through Futa Toro
• Simply found a new route
• Rise of New African States
– Slave trade=loss of small states disappearing
– At same time-new states appeared-relying on
slave trade
– Asante Kingdom-present day Ghana
• 1600s-Osei Tutu- control of trading city of Kumasi
– Conquered neighboring peoples and unified Asante
– Claimed right to rule came from heaven-spiritual bonds
– Defeat of the Denkyera-powerful enemy kingdom
– Oyo Empire
• Settlement of Yorba people from present day Nigeria
• Used wealth from slave trade to build up army and conquer
neighboring kingdom Dahomey
• Continued trade with Europeans at Porto-Novo
• http://phschool.com/atschool/dsp_swf.cfm
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guided_tours/&filename=WH07A00417.sw
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• Expanding European presence
– Portuguese power declining
– British, French, and Dutch take over
Portuguese forts
– Established more permanent footholds
throughout the continent
– 1652-Dutch built Capetown: first permanent
European settlement
• Supply ships sailing to or from East Indies
• Dutch farmers-Boers settled around Capetown
• Kicked out, enslaved, or killed the people that lived
there.
– Looked at Africans as inferior-did not respect their claim
to their own land
– Mid 1600s-British and French reached Senegal
– Late 1700s-African Association—organization
that sponsored explorers to Africa
• Over next century exploration of Africa increases
dramatically
• Write a topic sentence, then list 3 facts
that support your topic sentence.
• What kind of effects did European
exploration have on the people of Africa?
South and Southeast Asia
• Portugal
– After Vasco de Gama- Afonso de
Albuquerque: Indian Ocean
– Muslim Rulers established Mughal EmpireIndia
• Southern regions still controlled by local princes
• Portuguese swayed princes by promising
protection from other Europeans
– Hoped to end Muslim power
– Trading empire with military and merchant outposts
• Used cities on East coast of Africa to resupply and repair
ships
• Most of 1500s Portuguese controlled spice trade between
Europe and Asia
– 1510 seized island of Goa off coast of India
• Made into major military and commercial base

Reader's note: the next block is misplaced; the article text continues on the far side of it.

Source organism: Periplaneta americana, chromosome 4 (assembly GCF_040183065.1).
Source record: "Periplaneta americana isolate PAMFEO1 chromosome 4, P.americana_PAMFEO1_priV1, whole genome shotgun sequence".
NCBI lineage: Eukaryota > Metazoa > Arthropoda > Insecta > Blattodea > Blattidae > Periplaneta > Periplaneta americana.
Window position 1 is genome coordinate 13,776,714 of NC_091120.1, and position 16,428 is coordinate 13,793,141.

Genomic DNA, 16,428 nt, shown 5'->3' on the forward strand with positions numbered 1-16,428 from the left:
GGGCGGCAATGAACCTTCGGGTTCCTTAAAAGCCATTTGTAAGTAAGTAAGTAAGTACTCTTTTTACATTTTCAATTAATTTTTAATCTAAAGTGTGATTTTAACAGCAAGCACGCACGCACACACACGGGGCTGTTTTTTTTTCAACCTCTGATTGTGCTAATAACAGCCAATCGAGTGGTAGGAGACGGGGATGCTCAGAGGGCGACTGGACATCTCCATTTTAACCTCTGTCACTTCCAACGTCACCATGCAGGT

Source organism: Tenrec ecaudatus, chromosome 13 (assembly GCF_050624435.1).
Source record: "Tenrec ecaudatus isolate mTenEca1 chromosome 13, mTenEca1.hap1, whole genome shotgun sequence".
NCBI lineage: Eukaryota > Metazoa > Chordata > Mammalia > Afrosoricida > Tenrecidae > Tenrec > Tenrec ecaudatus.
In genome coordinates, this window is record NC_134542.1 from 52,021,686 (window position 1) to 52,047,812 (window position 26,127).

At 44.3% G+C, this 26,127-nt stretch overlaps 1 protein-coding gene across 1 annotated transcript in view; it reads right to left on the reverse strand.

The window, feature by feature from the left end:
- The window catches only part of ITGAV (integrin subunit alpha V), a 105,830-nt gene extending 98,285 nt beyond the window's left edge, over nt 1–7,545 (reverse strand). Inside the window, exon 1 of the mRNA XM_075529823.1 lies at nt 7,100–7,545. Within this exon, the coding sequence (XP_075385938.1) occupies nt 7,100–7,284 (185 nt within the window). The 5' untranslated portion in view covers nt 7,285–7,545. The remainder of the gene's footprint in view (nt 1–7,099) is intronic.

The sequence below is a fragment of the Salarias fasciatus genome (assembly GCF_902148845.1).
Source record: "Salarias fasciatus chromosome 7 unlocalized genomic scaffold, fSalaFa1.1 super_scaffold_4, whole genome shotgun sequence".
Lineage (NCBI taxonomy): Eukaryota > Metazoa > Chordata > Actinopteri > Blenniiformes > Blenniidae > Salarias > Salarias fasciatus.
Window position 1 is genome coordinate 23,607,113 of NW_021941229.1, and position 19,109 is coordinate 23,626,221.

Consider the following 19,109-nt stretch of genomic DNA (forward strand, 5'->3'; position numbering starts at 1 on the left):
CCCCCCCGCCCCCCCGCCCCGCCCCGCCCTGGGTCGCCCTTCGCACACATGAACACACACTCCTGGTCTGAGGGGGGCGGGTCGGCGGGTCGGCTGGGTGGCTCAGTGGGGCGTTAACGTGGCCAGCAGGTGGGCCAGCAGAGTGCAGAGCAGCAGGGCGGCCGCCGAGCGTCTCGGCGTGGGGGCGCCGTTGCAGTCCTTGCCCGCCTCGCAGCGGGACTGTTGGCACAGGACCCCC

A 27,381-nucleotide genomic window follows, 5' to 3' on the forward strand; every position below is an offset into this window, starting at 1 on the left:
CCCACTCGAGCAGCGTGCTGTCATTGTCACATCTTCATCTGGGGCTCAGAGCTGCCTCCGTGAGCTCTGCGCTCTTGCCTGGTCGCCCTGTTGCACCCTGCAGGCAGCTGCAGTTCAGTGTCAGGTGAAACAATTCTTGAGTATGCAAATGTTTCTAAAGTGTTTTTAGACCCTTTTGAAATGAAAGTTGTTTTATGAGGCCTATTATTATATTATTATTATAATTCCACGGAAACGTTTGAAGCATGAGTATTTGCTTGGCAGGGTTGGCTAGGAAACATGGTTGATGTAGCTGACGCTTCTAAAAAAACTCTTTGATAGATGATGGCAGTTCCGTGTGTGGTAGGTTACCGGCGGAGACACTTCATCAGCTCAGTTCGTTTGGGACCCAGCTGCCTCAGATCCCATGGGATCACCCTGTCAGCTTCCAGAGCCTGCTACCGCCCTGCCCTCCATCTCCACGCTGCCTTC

• Alburquerque-burned coastal towns, crushed Arab fleets
– Took East Indies port of Malacca-massacred city’s Muslims
– Harsh efforts to convert local people to Christianity
– 1st, but limited impact
• Dutch: first to challenge Portuguese in Asian
trade
– Set up colonies and trading posts around the world
– Strategic location at Capetown
– Dutch East India Company: 1602 group of
wealthy Dutch merchants
• Unusual amount of power: had full sovereign powers
including power to build armies, wage war, negotiate
peace treaties, and govern overseas territory
– 1641: Dutch captured Malacca from
Portuguese-opened trade with China
– Enforce a monopoly in the Spice Islands
• Controlled shipments to Europe and Asia
• Used military force to further trading goals
• 1700s growing power of England and France
contributed to decline of Dutch trading empire
– 1900s Dutch maintained empire in Indonesia
• Spain in the Philippines
– Magellan claimed Philippines for Spain in 1521
– Were not united-more easily conquered
– Spanish priests-convert to Christianity
– Important link in Spain’s trading empire
• Shipped silver mined in Mexico and Peru to
Philippines then to buy goods in China
• Mughal Empire and European Traders
– Center of spice trade, also leader in textile
manufacturing-silk and cotton
– Larger, richer, more powerful than any
kingdom in Europe
• Saw no threat to granting Europeans trading rights
– Eventually empire weakened
• Conflicts between Hindu and Muslim princes
• Civil war drained resources-raised taxes, led to rebellions
• French and English fought for power
– British and French-East India companies
– Made alliances with local officials
– Organized army of sepoys: Indian troops
• British East India company forced French out
• Forced Mughal emperor to recognize right to collect taxes
• Late 1700s-dominated most of India
• http://phschool.com/atschool/dsp_swf.cfm
?pathname=/atschool/worldhistory/interac
tive_maps/&filename=WH07Y02064.swf&
w=760&h=460
• Use notes to write a topic sentence. Then
write 3 supporting sentences and a final
closing sentence.
East Asia
• Ming China
– European interest in China grew—Ming not interest in
Europe “we own the world”
• Portuguese wanted Chinese silks and porcelain-nothing to
trade
– European textile and metalwork inferior
– Chinese demanded gold and silver
• Eventually Chinese allowed trade at Macao-near Canton
modern day Guangzhou
– Could only trade at Canton under supervision of Imperial
officials
– When trading season ended-that’s it-foreigners had to leave
• Early 1600s Ming dynasty declining
– Manchurian invaders pushed through Great Wall made way
to Beijing and made capital
– Founding of Qing dynasty
• Kangxi: 1661-1722: Extended Chinese power to Central Asia and
promoted Chinese culture
• Quianlong1736-1796: Expanded China’s borders
– Economy expanded under both emperors
– New crops from Americas introduced-contributed to population boom